Browns owner Haslam standing by GM Farmer in text probe, still believes in QB Johnny Manziel



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FILE - In this July 27, 2014 file photo, Cleveland Browns general manager Ray Farmer, left, talks with owner Jimmy Haslam during NFL football training camp in Berea, Ohio. Haslam has no plans to fire general manager Ray Farmer, who is at the center of a texting investigation by the NFL. The league has yet to announce any punishments. (AP Photo/Mark Duncan, File)


FILE - In this Nov. 2, 2014 file photo, Cleveland Browns owner Jimmy Haslam watches warmups before an NFL football game against the Tampa Bay Buccaneers in Cleveland. Haslam has no plans to fire general manager Ray Farmer, who is at the center of a texting investigation by the NFL. The league has yet to announce any punishments. (AP Photo/Tony Dejak, File)


BEREA, Ohio — Browns general manager Ray Farmer may still be in trouble with the NFL. However, his boss has his back.

Owner Jimmy Haslam said Wednesday that he's given his "full support" to Farmer, who is at the center of a league investigation for sending text messages to the sideline during games.

Meeting for 50 minutes with select media members, Haslam said he has no plans to fire Famer, adding that the GM has told the team he made a mistake in sending the texts, a violation of league rules.

The Browns face suspensions, fines and the possible loss of draft picks because of Farmer's actions, confirmed for the first time by Haslam.

The league has yet to announce any punishments from its probe.

"He made a mistake in sending those texts," Haslam said. "Ray feels terrible about it. Ray's a guy who has utmost integrity. Ray has the organization's and my full support, and despite the fact that he made a mistake here, it does not affect his standing with the Browns."

Haslam said he has not seen any of the texts and doesn't believe Farmer's motives for sending them were unscrupulous.

"I don't think Ray intended to gain any unfair advantage and he's learned from his mistakes," Haslam said, refusing to address the issue further.

Farmer, who not publicly commented during the league's investigation, was promoted last year when Haslam fired CEO Joe Banner and GM Michael Lombardi. The texting controversy caps a turbulent first season for Farmer which included his two first-round draft picks — cornerback Justin Gilbert and quarterback Johnny Manziel — underachieving and having off the-field issues.

Haslam still believes Farmer is the right person for the job, and said the young GM's recent missteps do not outweigh his accomplishments.

"You have to look at an individual's body of work," he said. "We're comfortable with Ray's body of work. Ray's smart. I think he's an exceptional human being. As bad as I hate this (text situation) for the organization, I hate it more for Ray Farmer. I can tell you it eats him up every day."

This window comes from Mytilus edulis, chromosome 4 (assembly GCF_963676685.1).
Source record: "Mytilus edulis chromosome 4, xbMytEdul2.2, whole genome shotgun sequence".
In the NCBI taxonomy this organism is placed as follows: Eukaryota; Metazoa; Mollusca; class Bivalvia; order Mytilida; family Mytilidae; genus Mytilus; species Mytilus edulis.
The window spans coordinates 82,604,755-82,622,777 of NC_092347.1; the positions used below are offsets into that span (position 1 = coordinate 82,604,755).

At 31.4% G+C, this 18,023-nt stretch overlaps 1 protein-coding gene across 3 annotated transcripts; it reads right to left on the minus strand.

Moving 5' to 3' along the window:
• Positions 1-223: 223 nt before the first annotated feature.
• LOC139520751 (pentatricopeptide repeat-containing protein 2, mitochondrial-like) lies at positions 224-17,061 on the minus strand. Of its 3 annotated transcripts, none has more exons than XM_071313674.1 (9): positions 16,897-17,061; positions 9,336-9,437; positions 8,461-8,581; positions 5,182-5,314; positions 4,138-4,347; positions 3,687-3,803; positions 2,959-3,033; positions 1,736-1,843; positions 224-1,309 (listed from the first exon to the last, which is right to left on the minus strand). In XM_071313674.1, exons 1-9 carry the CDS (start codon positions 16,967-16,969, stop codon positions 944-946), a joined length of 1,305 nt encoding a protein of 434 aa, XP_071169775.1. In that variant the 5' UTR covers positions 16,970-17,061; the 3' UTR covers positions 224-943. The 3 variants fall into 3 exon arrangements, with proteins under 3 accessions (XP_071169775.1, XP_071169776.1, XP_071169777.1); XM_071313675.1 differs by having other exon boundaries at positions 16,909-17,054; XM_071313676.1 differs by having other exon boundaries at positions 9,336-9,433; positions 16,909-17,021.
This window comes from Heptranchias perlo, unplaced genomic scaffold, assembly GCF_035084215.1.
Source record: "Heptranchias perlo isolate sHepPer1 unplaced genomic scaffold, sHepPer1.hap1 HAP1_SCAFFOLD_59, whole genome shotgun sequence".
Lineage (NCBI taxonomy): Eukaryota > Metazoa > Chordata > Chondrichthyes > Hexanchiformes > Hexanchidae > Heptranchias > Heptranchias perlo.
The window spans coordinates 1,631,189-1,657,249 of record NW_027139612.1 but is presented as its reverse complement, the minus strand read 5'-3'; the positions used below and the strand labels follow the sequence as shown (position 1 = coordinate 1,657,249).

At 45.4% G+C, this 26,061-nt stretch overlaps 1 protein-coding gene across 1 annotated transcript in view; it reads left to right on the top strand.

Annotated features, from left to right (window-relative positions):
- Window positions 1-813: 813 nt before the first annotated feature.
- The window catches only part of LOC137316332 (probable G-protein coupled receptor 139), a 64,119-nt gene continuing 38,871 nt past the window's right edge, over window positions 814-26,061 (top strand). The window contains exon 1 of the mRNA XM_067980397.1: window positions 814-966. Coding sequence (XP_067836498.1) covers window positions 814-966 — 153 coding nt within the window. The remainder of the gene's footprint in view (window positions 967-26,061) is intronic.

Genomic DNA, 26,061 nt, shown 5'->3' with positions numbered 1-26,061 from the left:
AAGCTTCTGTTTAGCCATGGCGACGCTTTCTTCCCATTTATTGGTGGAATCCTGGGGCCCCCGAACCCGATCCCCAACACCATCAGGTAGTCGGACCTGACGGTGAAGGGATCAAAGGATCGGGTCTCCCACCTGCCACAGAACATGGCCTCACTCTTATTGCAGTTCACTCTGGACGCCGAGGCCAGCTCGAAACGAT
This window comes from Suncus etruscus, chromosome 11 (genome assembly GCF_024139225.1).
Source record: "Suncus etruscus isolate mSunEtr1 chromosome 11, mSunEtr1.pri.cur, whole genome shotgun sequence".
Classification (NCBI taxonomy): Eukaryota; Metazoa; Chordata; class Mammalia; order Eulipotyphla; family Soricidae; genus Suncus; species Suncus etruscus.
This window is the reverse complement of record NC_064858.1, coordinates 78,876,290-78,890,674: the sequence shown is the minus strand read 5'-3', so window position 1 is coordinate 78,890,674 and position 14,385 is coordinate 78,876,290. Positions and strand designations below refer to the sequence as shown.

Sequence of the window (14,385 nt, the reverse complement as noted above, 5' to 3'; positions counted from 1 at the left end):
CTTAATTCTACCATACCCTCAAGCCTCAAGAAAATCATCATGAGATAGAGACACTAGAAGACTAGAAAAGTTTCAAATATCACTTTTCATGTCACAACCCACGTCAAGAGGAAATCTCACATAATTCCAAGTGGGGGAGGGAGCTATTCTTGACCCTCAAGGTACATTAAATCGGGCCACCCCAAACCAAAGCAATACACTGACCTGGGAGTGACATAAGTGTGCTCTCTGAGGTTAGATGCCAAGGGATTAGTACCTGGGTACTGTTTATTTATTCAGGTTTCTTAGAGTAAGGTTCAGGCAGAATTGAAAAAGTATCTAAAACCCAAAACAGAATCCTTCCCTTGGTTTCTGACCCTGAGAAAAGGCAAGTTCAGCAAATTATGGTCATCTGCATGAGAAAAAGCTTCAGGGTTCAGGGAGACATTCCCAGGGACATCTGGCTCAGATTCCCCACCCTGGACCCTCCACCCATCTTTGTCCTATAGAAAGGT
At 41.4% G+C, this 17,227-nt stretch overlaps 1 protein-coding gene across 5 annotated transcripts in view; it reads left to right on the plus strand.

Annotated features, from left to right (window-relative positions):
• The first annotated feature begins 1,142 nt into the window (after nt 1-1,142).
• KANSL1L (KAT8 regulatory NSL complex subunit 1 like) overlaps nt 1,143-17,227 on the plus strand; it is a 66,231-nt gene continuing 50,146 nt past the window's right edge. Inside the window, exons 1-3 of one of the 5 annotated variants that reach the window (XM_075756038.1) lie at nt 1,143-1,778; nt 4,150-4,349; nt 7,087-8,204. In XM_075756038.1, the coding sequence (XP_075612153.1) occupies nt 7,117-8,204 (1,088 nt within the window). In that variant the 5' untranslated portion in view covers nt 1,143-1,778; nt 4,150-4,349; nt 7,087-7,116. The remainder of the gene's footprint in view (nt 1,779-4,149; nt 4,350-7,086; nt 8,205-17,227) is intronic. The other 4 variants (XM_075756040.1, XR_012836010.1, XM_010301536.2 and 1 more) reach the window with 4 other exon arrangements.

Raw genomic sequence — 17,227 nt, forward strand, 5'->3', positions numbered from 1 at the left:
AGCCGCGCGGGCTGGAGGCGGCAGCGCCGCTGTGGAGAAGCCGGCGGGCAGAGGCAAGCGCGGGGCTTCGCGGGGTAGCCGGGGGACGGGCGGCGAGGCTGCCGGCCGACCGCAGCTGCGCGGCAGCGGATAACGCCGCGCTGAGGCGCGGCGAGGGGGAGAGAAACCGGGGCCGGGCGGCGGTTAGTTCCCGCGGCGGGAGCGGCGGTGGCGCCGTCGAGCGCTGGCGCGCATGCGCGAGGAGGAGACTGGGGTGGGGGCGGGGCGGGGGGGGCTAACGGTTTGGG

Haslam spoke with reporters in a conference room at the team's training complex. Wearing a watch with the Browns orange helmet on its face, Haslam addressed several burning issues with his team, including the perceived dysfunction in the front office and Manziel, who recently checked into rehab.

Haslam praised Manziel for seeking treatment for an unspecified condition and said the team will continue to support the 22-year-old.

"I applaud him for raising his hand and saying, 'I need help,'" said Haslam, adding the team did not order Manziel to get counseling. "Our primary interest is making sure that he gets well, fixes himself — however long that takes. We hope Johnny can get that straightened out because we feel he's a really good athlete and can help our team.

"But the first thing he's got to do is get himself fixed."

Haslam said the Browns still believe that Manziel, the former Heisman Trophy winner from Texas A&M who entered the league with a partying reputation, can develop into a solid starter.

"It's way too early to give up on Johnny," he said. "We certainly haven't given up on him. Everybody's way too harsh. He's an easy guy to pile on and for everybody to give up on. I hope like heck he can get himself straightened out."

Manziel's rookie season was rocky. After serving as Brian Hoyer's backup for 13 games, he played poorly in two starts, raising suspicions about his ability to play in the NFL. Following the season, Manziel acknowledged letting his teammates down and being a distraction. He entered rehab on Jan. 28.

While standing by Manziel, Haslam said the team remains committed to finding a franchise quarterback. The Browns have had 22 starting QBs since 1999, and Haslam said re-signing Hoyer is one of the many options the team will consider during the offseason.

Haslam recently went on a retreat with Farmer, coach Mike Pettine, team president Alec Scheiner and legal counsel Sashi Brown with the goal to strategize, discuss role responsibilities and bond. Haslam said it was the most productive week during his time as owner and he came away feeling confident about the team's direction.

"I don't at all want people to think we think everything is great," he said. "We do work together. It's not dysfunctional. We're not at all satisfied and it's not hunky-dory. OK? All I want to convey is we do get along."

Among other topics:

— Haslam is disappointed in former Pro Bowl wide receiver Josh Gordon, recently suspended for one year without pay for multiple drug violations. Haslam said the team has no immediate plans to release him.

— The Browns will consider moving their training camp in the future — possibly to Columbus, Ohio — but it will remain in Berea this year.

— Despite an abundance of salary-cap space, Haslam said the Browns will "play less" in free agency.


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